I’ve seen a lot of headlines come across social media lately in regards to H.R. 1599 – The Safe and Affordable Food Labeling Act. Most of them have stated in one way or another that our Federal Government is banning GMO labeling on foods. When you see headlines like “Congress may ban states from GMO labeling” instead of “Congress may create federal GMO labeling program” how do you interpret it? (Thank you CNBC by the way for that misleading headline!)
This is why we need to learn to evaluate our sources and frankly, read the proposed bill ourselves. It is set to be voted on by the House today, and is suspected to pass due to bipartisan support.
So what does this bill actually do? It creates a voluntary, federal GMO labeling program. Why is it important that GMO labeling is done at a federal level? It is important because right now, the creation of patchwork state GMO labeling laws are hurting consumers, businesses and confusing grocery stores and people alike. What does a GMO label or Non-GMO label mean in Iowa if standards are different in Missouri? Frankly, it doesn’t really mean a thing to consumers. If each state can make different rules about what is allowed and what isn’t, then what does that say about the trust of a label? And why would we need one at all then, if it doesn’t have a set standard? This bill would also arrange federal policy for GMO labeling, which currently requires labeling for genetically-engineered products that are materially different from their conventional counterparts in terms of functional, nutritional, or compositional characteristics.
A federal labeling system would create clarity for the consumer by clearly labeling products the same way, with the same requirements. For instance, you would only see one label, same color, same design, same logo, etc. backed by the FDA, rather than a Minnesota label on this pack of cereal from Company A and a Idaho label on this box of cereal from Company B. Does this actually create the label if it passes? Not at this time, but it gives authority to the FDA to set the standards and create a federal labeling program if needed. Currently, the patchwork of state labeling that is starting, will drive up costs of production for food companies, and this cost will ultimately be passed on to consumers or consumers won’t be able to purchase a favorite product made in New York because that company doesn’t want to pay to put a label on created by Vermont’s state, or pay for the number of employees it would take to understand and cover all the regulations from states with labeling requirements.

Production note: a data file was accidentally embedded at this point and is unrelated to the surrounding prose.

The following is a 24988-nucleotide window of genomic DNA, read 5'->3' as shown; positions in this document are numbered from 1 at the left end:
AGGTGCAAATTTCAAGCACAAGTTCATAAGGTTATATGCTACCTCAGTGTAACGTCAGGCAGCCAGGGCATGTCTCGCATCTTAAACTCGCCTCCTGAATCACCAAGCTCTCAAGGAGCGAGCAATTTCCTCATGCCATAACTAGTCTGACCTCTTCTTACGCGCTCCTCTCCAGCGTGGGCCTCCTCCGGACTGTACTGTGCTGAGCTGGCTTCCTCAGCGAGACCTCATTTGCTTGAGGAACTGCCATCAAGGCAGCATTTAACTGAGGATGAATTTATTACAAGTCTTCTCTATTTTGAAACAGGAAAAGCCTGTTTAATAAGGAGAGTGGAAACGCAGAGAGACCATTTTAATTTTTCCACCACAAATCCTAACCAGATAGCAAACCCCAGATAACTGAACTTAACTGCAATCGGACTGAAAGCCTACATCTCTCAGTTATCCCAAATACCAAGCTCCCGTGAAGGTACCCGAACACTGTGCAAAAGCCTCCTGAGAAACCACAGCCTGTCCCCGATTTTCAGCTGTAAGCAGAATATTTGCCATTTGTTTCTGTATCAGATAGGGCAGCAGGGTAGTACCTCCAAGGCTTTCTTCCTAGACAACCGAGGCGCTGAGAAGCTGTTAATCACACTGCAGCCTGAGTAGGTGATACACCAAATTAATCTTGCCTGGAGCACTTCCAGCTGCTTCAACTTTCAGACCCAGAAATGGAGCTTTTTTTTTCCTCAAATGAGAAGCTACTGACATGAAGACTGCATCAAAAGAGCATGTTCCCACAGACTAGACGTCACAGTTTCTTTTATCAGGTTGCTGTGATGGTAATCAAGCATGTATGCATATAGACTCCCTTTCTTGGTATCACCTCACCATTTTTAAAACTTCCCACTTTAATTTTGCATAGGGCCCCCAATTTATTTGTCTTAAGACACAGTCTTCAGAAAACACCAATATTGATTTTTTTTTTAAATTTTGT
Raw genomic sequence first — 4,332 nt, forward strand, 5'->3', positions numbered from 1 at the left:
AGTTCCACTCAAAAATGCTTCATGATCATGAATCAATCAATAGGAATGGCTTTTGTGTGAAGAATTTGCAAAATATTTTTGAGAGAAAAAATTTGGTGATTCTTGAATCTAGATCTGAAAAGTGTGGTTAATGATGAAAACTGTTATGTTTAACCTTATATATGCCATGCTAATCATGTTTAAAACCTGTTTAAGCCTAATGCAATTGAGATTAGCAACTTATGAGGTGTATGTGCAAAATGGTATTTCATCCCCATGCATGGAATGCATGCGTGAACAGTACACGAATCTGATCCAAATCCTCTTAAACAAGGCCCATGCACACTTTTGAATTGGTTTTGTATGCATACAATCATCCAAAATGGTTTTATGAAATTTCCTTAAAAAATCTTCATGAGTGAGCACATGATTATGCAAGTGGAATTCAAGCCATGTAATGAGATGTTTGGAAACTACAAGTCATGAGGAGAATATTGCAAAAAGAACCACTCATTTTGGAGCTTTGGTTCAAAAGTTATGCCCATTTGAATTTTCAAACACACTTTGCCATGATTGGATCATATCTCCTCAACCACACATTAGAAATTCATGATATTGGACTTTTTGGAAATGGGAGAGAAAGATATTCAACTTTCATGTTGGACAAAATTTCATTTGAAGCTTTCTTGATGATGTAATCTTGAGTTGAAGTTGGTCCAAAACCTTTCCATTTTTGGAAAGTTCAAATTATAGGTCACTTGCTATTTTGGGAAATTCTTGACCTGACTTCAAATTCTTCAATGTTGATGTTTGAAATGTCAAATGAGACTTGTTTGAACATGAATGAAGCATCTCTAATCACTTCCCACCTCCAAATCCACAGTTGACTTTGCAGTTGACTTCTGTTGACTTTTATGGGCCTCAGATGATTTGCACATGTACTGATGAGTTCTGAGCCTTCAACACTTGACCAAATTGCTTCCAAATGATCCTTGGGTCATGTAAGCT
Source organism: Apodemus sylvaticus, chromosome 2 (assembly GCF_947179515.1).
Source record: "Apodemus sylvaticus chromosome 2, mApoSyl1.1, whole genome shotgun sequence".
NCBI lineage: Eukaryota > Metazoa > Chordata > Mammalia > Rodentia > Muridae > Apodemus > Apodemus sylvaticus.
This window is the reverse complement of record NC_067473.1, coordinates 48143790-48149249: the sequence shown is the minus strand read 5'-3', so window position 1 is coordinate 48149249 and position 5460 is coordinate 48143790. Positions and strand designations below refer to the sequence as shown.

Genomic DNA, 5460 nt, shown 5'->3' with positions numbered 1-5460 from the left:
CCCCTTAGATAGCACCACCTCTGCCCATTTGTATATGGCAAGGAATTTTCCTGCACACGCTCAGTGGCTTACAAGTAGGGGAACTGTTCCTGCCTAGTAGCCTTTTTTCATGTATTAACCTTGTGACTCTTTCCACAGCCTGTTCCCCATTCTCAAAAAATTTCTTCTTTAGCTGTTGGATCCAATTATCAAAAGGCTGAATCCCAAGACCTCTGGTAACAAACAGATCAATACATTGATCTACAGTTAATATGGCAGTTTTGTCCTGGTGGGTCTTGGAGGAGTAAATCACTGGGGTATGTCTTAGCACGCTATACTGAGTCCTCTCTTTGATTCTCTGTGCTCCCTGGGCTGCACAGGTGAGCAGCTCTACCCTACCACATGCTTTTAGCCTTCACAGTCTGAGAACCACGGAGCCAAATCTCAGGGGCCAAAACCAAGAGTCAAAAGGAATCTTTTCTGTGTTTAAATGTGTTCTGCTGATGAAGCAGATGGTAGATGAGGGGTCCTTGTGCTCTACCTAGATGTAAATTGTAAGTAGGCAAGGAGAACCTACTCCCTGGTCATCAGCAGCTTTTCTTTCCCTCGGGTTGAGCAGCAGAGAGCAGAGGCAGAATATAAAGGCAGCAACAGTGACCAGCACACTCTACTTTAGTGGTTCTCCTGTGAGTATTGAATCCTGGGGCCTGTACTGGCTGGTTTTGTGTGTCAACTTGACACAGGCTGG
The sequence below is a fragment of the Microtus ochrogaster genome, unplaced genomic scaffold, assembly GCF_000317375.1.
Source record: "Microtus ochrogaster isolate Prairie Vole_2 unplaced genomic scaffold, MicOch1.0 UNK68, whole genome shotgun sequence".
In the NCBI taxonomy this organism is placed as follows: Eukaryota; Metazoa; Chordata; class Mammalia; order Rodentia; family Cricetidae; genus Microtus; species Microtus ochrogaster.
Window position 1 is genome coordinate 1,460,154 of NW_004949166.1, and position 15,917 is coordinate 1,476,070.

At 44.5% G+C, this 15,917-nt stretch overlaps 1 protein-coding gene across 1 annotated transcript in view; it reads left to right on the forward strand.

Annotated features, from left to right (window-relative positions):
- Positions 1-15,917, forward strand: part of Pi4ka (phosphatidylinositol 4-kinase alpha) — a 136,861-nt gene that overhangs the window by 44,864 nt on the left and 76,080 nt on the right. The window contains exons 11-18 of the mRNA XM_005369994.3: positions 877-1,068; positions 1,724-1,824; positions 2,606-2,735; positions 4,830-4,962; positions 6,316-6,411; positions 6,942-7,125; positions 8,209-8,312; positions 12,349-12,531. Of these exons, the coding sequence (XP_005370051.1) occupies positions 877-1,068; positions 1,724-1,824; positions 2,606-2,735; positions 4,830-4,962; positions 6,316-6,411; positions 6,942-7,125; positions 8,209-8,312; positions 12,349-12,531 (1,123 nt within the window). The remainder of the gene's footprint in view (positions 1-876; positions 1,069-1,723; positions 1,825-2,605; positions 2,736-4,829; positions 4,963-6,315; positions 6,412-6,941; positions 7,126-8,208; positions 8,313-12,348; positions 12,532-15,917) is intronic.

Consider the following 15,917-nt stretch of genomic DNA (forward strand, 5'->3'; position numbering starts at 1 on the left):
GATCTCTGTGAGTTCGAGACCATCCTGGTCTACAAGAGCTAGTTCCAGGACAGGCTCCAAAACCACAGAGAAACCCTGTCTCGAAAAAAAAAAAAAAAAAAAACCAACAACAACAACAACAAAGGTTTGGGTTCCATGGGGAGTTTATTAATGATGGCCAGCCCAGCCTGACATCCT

I am all about consumers having more knowledge about their food and what they feed their families. I know for some, organic is very important to their lifestyle and diet. For me, thought it isn’t a big deal. However, it has been stated over and over again that there is no difference between GMO and non-GMO foods and they are safe – See HERE and HERE. It is also why I’m an advocate for doing your own research – finding scholarly articles and science based fact, and asking farmers directly, rather than reading the news headline. I went and read through H.R. 1599. It isn’t about banning labels, it’s about creating labels – and giving the FDA the ability to create a federal regulation that is easier for consumers to recognize and understand, as well as for companies and businesses to follow. If you choose to follow a non-GMO diet, that is just fine and you can do so by purchasing foods with the USDA Certified Organic label currently. What I don’t want, is a Mom at the grocery store confused as to what GMO, Non-GMO and Organic mean in one state versus the other and what apple is what. I don’t want a mom stretching her grocery budget to have to pay $2 more for a nutritious food product because Food Company X had to put a special label on their product in order for it to be sold in her home state. Sometimes, federal regulation is necessary and this is one of those times.
Many farmers and farm organizations support the passage of H.R. 1599, despite many of us also believing that GMO’s are safe and don’t need labeling. We understand that consumers want more knowledge about what they eat, but we also know a hodgepodge system isn’t the answer either. We want clarity for everyone involved from the farmer to the food industry to the consumer.